'Selected Letters': the musings and madness of Ezra Pound

March 27, 1994|By Daniel Mark Epstein

These letters between the eminent poet and his publisher read like the climactic scenes of a tragic opera, a curious coloratura duet. Beginning in 1933, when Ezra Pound, 48, was living in Italy and James Laughlin was a sophomore at Harvard, their correspondence tracks the dissolution of a great intelligence, Pound's descent into madness and isolation during World War II.

Mr. Laughlin first wrote to Pound hoping to visit the poet in Rapallo. He wanted to learn how to read the poet's new Cantos and understand his preference for certain contemporary writers: presume to disturb you, because I am in a position (editor Harvard Advocate and Hark- ness Hoot) to reach the few men in the two universities (Harvard and Yale) who are worth bothering about, and could do a better job of it with your help." Pound received the eager student. He began to educate Mr. Laughlin in the "modernist" aesthetic, as he had done with generations of writers before him.

In a few months Pound was addressing Laughlin as Nilectus Filius (Beloved Son): "Signed on yester day a/m/ with Routledge of LONDON for a tex book on licherchoor/ one up again for the deCAYdent Britons/as being more alert than the smart yankee publishers."

The deliberate misspellings, puns and dialect in Pound's letters are sometimes amusing, often silly. They can also be exasperating, as the reader struggles to decipher, with the aid of David Gordon's footnotes, such sentences as "Huge sassy on Binbin's HELL being got up, by that conservative edtr (i.e.; hiz minions)." Mr. Gordon's notes provide fitful support. In this case, neglects to tell us that "Binbin's HELL" refers to Lawrence Binyon's translation of Dante, or that "sassy" means essay -- meanwhile pedantically citing the year and month of the article's publication in the Criterion.

Mr. Laughlin approaches Pound as a student, a fan and aspiring poet. It soon becomes clear that Pound does not take him seriously as a poet but will embrace him warmly as a disciple, a foot-soldier in the glorious war for Kulchur. Pound has a clear agenda in the letters he writes to the wealthy young man, two or three a month during the 1930s.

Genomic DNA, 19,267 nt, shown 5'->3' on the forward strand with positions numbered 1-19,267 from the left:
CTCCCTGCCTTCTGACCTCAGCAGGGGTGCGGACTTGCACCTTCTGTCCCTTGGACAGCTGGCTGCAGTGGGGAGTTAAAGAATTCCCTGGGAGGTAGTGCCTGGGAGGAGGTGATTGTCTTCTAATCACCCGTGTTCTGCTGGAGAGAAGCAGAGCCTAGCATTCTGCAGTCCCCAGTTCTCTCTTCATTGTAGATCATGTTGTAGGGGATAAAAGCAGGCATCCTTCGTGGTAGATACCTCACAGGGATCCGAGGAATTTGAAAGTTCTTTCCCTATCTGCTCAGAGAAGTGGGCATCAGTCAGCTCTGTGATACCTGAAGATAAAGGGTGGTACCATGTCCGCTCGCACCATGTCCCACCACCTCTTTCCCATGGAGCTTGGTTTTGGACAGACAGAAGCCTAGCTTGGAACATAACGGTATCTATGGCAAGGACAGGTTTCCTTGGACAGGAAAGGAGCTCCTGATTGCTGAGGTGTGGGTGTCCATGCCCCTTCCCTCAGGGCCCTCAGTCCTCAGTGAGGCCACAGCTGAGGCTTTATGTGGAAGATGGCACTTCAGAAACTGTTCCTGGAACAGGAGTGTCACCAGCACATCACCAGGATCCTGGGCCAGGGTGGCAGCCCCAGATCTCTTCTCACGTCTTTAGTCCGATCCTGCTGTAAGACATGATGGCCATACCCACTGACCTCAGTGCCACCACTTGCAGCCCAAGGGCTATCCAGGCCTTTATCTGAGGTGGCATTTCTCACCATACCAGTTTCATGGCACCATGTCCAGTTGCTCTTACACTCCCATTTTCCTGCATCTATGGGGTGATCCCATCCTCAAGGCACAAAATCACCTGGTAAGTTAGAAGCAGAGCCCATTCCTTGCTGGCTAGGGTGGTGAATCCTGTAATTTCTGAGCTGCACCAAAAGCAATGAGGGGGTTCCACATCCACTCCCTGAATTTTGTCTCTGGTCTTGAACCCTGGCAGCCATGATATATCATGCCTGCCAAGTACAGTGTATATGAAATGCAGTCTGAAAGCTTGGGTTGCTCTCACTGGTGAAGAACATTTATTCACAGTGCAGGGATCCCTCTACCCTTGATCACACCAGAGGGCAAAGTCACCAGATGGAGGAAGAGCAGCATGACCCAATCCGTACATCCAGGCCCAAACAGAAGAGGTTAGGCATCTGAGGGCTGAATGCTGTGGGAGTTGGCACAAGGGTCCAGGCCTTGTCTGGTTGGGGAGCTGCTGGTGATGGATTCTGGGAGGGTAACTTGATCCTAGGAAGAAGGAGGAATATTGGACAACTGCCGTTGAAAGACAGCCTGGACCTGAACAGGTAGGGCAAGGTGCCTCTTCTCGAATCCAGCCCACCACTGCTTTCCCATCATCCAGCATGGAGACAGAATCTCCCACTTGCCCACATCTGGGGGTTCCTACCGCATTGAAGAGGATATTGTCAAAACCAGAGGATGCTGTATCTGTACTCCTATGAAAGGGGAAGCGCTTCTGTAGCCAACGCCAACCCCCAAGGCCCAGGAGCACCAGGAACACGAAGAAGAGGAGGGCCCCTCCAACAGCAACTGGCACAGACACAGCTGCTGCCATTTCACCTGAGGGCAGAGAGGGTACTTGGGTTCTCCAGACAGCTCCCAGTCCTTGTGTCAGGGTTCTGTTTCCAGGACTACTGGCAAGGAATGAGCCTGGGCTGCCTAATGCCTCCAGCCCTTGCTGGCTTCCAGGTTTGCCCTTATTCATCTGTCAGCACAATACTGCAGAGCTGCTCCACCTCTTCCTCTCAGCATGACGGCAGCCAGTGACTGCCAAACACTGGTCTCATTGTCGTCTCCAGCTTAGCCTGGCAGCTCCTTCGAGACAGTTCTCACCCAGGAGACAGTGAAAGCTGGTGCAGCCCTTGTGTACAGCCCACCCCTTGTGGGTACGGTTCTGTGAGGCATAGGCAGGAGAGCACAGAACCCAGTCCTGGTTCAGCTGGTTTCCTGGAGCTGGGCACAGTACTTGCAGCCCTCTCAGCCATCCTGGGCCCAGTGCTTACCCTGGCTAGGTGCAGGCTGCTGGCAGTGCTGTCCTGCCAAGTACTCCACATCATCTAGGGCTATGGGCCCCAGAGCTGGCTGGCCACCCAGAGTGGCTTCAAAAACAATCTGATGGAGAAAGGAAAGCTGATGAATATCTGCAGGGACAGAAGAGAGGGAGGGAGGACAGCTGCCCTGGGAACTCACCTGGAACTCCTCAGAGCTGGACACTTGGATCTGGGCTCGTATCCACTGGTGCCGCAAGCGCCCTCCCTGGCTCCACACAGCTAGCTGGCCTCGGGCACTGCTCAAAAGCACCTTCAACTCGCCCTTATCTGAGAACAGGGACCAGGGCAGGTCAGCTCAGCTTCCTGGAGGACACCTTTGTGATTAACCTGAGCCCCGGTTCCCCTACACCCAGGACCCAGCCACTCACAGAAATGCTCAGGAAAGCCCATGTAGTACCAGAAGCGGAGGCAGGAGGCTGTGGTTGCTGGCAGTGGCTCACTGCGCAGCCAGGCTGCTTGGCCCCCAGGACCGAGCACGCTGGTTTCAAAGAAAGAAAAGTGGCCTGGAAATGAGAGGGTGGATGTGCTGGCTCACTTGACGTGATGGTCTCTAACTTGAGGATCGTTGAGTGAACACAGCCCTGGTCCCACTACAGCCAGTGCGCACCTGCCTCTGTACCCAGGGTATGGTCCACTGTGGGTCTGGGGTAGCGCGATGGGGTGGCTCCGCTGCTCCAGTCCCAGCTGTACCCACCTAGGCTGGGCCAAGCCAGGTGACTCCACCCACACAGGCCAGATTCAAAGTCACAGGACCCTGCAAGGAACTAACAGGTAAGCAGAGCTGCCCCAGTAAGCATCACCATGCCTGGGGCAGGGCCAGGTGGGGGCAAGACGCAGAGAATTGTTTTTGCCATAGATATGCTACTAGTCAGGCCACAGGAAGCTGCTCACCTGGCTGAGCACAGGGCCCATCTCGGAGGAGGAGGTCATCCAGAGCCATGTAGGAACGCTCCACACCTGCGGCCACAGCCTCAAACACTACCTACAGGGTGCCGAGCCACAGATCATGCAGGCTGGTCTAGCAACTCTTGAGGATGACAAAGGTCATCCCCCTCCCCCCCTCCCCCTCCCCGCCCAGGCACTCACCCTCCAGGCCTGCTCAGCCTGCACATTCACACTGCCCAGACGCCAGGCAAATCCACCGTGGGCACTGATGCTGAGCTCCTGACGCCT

As the poet produces his new Cantos, he wants them published in the best magazines; he wants to see his book of essays, "Jefferson and/or Mussolini," in hard covers, along with new books by William Carlos Williams and e.e. cummings; and with increasing urgency Pound requires an American forum for his messianic writings on economics and politics. He expects Mr. Laughlin to help.

Pound writes to Mr. Laughlin on Dec. 10, 1935: "Faber bumblin about ny nexx bk/ ov Essays/ I.E. they NOT wanting what I am interested in/ I HAD a real book planned, but it contained Jeff/Muss/Chinese Writ/Character and Ta Hio . . ." Mr. Laughlin is only 20 but the handwriting is already on the wall. His mentor is cultivating in him an American publisher, friend and cheerleader. The power of Ezra Pound's personality is legendary. Soon the docile Mr. Laughlin is acting as an American agent, placing Pound's poems and propaganda in magazines, even re-writing an essay so diffuse that only extensive revision could make it acceptable to the North American Review.

According to Mr. Gordon's introduction, "For Laughlin's graduation from Harvard in 1939 his father gave him $100,000." This contradicts a letter dated 1938 in which Mr. Laughlin announces that his father has died, leaving everything to his mother -- as well as evidence that the student left Harvard before graduating. Be that as it may. Somehow he got $100,000. With it he founded New Directions, the publishing house that printed all of Pound's poetry, translations and essays.

As Pound's pro-Fascist propaganda grew more strident, more virulently anti-Semitic, it became very difficult for Mr. Laughlin to defend the poet's reputation in America. After a sales tour in November 1939, the publisher writes: "In most stores they refuse to stock your books. Either they say they won't have them because you are a Fascist, or they say that youth has lost interest in you . . . But your poetry -- like that of mr. propertius -- will have virtues to survive . . ."

At this point the 25-year-old publisher stands up to his mentor and finds his own voice. In an extraordinary sequence of letters, 1939-1941, Mr. Laughlin emerges heroic as he plays the loyal and honest Kent to Pound's raging King Lear.

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